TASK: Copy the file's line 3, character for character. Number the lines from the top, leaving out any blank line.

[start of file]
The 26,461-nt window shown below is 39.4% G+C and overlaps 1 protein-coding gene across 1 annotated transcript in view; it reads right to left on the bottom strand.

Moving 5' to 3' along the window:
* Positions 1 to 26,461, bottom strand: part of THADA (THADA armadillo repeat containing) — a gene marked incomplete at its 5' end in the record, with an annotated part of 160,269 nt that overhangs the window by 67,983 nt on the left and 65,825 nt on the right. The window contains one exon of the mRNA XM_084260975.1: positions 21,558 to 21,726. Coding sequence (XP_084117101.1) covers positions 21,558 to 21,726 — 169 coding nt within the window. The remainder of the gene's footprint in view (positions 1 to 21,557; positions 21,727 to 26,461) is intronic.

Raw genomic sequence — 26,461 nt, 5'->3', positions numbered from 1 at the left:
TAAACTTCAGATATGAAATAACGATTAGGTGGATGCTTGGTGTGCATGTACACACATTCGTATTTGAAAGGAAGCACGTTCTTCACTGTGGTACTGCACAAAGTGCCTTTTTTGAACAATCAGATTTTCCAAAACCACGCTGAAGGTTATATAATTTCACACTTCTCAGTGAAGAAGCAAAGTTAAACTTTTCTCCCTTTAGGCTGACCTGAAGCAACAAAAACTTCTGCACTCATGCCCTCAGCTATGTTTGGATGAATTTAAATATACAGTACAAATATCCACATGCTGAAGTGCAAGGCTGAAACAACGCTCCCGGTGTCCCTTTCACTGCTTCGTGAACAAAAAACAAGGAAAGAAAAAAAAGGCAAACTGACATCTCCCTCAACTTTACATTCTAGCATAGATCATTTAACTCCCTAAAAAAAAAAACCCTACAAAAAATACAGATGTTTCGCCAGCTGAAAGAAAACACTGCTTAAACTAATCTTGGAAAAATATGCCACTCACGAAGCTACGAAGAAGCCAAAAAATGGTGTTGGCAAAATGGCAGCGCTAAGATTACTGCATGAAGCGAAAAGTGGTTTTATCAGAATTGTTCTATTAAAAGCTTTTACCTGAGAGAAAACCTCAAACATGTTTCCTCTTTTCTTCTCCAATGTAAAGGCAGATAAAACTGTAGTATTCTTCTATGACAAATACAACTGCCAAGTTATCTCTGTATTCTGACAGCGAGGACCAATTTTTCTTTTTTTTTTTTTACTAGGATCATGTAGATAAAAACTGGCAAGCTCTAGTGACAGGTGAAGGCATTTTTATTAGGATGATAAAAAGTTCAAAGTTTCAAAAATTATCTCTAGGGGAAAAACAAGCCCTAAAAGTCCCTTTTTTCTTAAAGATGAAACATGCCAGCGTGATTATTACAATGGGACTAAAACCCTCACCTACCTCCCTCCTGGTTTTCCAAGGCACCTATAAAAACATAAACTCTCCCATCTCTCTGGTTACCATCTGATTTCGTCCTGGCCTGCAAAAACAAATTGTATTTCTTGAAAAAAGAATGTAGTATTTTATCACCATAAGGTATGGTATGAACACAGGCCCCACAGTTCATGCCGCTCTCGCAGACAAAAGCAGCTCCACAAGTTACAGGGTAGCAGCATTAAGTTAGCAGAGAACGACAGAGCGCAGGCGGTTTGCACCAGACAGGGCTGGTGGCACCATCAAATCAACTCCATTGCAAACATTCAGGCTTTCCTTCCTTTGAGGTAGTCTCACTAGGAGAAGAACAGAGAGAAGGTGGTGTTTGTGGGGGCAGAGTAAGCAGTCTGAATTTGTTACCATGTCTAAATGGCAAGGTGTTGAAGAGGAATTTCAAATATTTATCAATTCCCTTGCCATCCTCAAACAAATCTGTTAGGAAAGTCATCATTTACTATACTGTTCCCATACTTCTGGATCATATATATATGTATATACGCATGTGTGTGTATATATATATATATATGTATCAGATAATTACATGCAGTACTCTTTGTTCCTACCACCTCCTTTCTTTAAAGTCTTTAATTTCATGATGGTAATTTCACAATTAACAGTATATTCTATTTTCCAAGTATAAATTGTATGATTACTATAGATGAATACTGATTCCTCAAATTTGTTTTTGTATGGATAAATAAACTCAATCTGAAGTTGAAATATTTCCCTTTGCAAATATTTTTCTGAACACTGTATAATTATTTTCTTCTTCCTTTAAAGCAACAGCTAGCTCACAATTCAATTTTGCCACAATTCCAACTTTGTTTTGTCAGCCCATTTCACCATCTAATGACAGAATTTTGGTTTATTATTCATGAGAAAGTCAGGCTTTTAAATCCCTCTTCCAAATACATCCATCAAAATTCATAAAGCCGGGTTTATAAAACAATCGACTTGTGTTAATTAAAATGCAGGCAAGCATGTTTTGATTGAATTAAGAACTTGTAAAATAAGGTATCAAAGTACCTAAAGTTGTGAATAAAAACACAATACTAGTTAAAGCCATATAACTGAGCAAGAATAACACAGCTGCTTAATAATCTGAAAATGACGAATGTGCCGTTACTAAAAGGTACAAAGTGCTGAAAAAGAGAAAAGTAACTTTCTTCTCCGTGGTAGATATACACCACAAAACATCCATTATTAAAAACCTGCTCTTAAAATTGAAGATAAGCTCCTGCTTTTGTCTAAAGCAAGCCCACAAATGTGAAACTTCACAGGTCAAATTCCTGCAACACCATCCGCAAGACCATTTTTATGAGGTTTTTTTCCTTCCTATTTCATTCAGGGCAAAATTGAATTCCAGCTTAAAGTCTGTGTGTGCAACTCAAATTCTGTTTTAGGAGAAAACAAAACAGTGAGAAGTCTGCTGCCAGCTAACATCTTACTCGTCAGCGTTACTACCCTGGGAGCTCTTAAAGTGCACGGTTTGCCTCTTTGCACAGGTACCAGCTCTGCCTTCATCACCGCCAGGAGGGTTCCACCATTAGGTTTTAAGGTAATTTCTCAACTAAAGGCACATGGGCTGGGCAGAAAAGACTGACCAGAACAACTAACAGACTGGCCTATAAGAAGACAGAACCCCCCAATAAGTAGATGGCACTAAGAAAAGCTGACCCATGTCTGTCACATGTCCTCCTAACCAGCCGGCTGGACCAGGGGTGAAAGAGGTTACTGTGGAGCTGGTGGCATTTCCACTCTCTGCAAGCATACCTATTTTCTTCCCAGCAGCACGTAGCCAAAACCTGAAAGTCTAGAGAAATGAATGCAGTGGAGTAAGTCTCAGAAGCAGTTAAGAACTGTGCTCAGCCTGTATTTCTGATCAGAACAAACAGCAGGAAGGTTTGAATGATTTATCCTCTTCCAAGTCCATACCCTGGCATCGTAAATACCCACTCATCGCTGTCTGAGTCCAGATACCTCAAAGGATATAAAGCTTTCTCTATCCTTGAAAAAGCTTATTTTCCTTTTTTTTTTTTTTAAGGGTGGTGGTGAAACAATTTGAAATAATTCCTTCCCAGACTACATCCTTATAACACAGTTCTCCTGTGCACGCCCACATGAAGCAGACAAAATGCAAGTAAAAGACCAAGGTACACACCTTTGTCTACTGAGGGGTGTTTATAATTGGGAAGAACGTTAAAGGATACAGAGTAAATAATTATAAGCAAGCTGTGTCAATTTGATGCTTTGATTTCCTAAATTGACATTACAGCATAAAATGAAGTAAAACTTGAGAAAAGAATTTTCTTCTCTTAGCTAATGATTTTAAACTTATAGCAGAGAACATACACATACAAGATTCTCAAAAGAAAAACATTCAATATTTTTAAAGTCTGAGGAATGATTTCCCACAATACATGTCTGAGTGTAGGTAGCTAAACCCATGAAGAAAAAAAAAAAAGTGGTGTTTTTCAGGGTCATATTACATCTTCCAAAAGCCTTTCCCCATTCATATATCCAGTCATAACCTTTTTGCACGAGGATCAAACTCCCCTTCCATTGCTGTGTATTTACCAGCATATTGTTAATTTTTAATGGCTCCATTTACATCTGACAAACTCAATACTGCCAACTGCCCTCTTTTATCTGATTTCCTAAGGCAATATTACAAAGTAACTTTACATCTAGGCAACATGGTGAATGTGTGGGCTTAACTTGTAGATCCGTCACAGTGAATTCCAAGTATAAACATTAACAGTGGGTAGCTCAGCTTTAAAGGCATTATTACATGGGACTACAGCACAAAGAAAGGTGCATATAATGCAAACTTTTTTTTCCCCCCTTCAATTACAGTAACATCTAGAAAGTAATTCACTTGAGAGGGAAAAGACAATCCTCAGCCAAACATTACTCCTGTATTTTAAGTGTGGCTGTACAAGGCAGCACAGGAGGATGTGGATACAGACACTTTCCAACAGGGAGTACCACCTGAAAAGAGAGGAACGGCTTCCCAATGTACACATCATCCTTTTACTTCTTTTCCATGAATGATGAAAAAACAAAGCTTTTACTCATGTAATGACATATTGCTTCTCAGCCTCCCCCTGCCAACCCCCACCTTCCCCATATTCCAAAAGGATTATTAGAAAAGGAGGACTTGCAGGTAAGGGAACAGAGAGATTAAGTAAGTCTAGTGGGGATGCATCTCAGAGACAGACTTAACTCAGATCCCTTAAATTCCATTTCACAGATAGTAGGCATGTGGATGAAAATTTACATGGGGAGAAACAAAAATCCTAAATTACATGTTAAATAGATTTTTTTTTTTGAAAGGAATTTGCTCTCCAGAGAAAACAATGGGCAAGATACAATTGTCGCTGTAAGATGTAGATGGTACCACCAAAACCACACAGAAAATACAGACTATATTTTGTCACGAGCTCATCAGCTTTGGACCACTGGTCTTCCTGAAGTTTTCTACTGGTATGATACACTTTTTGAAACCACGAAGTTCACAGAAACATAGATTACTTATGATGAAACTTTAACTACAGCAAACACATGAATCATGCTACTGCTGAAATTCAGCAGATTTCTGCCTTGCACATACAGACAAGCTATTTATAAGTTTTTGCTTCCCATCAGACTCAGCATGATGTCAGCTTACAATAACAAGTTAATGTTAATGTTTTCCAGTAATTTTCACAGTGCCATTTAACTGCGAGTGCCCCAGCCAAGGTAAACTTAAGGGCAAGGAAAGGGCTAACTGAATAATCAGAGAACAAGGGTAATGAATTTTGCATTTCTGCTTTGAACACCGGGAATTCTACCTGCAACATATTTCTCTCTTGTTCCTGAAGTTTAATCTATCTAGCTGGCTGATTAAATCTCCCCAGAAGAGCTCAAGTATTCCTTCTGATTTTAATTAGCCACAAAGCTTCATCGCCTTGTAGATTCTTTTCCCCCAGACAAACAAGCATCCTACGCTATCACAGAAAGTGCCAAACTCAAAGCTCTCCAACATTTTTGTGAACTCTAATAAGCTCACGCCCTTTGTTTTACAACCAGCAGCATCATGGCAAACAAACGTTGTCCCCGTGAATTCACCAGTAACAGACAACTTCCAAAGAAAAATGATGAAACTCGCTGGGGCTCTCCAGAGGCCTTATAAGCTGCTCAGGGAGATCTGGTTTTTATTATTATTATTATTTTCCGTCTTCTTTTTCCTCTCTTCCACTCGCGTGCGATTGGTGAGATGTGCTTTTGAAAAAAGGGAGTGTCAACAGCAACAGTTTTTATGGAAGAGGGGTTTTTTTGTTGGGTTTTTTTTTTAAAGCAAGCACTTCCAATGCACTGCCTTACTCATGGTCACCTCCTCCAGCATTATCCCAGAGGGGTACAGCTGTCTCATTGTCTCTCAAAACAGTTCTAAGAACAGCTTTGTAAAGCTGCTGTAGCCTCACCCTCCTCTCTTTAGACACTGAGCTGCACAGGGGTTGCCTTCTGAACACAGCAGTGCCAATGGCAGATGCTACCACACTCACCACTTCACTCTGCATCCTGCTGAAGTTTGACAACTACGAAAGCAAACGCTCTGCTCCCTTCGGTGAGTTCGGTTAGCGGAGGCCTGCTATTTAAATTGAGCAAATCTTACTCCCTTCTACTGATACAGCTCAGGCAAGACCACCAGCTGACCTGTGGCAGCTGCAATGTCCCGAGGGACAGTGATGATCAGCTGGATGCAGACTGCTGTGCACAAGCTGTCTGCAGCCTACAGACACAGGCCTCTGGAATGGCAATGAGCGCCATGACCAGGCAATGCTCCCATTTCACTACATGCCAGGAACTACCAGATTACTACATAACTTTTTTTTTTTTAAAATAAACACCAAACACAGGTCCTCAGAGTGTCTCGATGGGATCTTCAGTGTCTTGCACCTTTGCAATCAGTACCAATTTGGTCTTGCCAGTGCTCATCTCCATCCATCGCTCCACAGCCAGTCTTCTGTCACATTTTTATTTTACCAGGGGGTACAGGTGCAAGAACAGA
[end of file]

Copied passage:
* Positions 1 to 26,461, bottom strand: part of THADA (THADA armadillo repeat containing) — a gene marked incomplete at its 5' end in the record, with an annotated part of 160,269 nt that overhangs the window by 67,983 nt on the left and 65,825 nt on the right. The window contains one exon of the mRNA XM_084260975.1: positions 21,558 to 21,726. Coding sequence (XP_084117101.1) covers positions 21,558 to 21,726 — 169 coding nt within the window. The remainder of the gene's footprint in view (positions 1 to 21,557; positions 21,727 to 26,461) is intronic.